Because after taking an IQ test, 14-year-old South Elmsall boy Phazie Mannifield-Gale has found himself in the company of Albert Einstein.
The youngster earned an almost perfect score of 161 after sitting one of the two British Mensa intelligence quotient tests at his school last month – the great scientist himself achieved a mark of at least 160.
IQ tests rate a person’s cognitive ability compared to the general population and are designed to measure their capacity to solve problems and understand concepts.
Phazie’s mother Angela Gale said: “He is a very clever boy. I am absolutely elated that his intelligence has been recognised.
“I am extremely proud of him and Phazie is very proud of his result too.”
Phazie, who attends Queen Elizabeth Grammar School (QEGS) in Wakefield, now hopes to become a member of the British Mensa society and has his sights sets on studying at Oxford University.
His goal is to become a quantum physicist.
Ms Gale said her son has had a passion for maths and science from a young age.
She said: “His score indicates that he can function better in maths and logic than your everyday person.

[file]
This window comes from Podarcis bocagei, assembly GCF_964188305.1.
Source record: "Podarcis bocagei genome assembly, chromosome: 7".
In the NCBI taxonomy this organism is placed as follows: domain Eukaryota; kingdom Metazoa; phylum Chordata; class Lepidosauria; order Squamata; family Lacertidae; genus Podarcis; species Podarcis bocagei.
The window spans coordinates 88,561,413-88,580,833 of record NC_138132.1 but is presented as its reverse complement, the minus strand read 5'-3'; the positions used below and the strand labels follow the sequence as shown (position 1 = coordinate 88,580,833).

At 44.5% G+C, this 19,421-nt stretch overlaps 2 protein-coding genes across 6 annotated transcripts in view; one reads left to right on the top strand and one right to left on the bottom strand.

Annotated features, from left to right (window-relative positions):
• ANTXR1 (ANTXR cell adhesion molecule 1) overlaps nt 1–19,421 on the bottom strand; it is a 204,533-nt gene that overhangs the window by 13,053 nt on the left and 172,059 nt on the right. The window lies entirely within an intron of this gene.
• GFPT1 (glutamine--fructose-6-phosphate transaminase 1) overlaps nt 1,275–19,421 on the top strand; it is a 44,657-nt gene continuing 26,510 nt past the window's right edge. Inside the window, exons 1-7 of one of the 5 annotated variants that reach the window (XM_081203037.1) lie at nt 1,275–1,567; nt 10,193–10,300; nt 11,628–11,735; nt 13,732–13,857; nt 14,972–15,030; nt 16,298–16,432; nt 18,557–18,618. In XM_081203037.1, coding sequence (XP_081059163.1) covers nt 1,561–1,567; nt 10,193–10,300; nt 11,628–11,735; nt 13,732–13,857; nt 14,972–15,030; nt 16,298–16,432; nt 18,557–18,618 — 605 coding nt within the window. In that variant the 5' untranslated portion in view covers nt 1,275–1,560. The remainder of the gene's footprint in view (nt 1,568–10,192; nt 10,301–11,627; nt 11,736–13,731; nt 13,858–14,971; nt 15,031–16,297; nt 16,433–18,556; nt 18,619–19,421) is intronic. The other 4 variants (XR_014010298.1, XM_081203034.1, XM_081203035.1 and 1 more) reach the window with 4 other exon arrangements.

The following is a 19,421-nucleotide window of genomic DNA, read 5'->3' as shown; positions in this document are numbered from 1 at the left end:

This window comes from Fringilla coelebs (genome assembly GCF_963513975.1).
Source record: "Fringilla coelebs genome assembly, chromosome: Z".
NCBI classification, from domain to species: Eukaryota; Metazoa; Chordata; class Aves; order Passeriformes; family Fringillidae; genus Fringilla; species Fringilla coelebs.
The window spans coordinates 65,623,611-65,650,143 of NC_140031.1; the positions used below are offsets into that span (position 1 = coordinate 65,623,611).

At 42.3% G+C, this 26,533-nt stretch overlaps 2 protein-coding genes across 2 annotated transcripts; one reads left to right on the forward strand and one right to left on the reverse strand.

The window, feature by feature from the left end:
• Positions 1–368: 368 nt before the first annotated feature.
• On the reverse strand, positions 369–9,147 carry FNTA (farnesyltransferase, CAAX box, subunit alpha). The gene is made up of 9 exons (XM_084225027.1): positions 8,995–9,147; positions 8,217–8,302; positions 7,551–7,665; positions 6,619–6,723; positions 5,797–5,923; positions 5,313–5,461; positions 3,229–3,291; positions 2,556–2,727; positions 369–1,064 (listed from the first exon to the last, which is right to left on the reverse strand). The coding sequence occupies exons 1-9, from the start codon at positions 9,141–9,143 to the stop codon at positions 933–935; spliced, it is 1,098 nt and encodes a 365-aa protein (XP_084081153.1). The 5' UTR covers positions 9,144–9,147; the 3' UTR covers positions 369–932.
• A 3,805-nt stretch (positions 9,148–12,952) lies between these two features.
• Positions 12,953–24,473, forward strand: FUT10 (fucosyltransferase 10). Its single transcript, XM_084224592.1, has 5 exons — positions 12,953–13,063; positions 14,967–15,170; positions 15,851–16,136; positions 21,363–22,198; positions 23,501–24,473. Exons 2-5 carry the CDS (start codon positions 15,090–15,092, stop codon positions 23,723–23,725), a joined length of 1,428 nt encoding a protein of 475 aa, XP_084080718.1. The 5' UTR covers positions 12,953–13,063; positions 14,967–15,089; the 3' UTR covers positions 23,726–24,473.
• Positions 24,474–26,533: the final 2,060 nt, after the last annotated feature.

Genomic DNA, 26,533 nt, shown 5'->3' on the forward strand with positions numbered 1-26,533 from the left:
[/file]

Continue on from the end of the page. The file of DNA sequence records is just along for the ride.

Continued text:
“He wants his future to be maths involved and I will support him to do something that keeps his mind going.
“Anyone can take the test but his result puts him in the top one per cent of people.
“One hundred and sixty two is the top score a young person can get on this particular test and he got 161.
“To get that at his age and have an IQ like Einstein is amazing.”
Mensa was born out of an idea by barrister Roland Berrill and scientist and lawyer Dr Lance Ware to create a society for bright people, and was founded in England in 1946.
To become a member, people must be able to demonstrate that they have an IQ in the top two per cent of the population, measured by a recognised test.
On the Cattell B III test, a score of 148 or above would be required.
According to the organisation, as different IQ tests were developed each was given its own scoring system.
So in order to compare one IQ test against another, the scores are converted to ‘percentiles’ – where a person’s score falls in comparison to the rest of the population by percentage.
IQ tests accepted by Mensa include the Cattell III B, Culture Fair, Ravens Advanced Matrices, Ravens Standard Matrices, Wechsler Scales and Stanford Binet.
Currently, around 20,000 people are members of British Mensa.
Phazie was one of several pupils who sat the Catel III B Mensa test at QEGS in the run up to Easter.
Ms Gale said: “Maths, logic and puzzles all intrigue him so I think he really welcomed the opportunity to take the test.”
Simon Davies, teacher at QEGS, added: “Congratulations to Phazie and our other young QEGS students who performed exceptionally well in the Mensa Test as part of our Gifted and Talented provision.”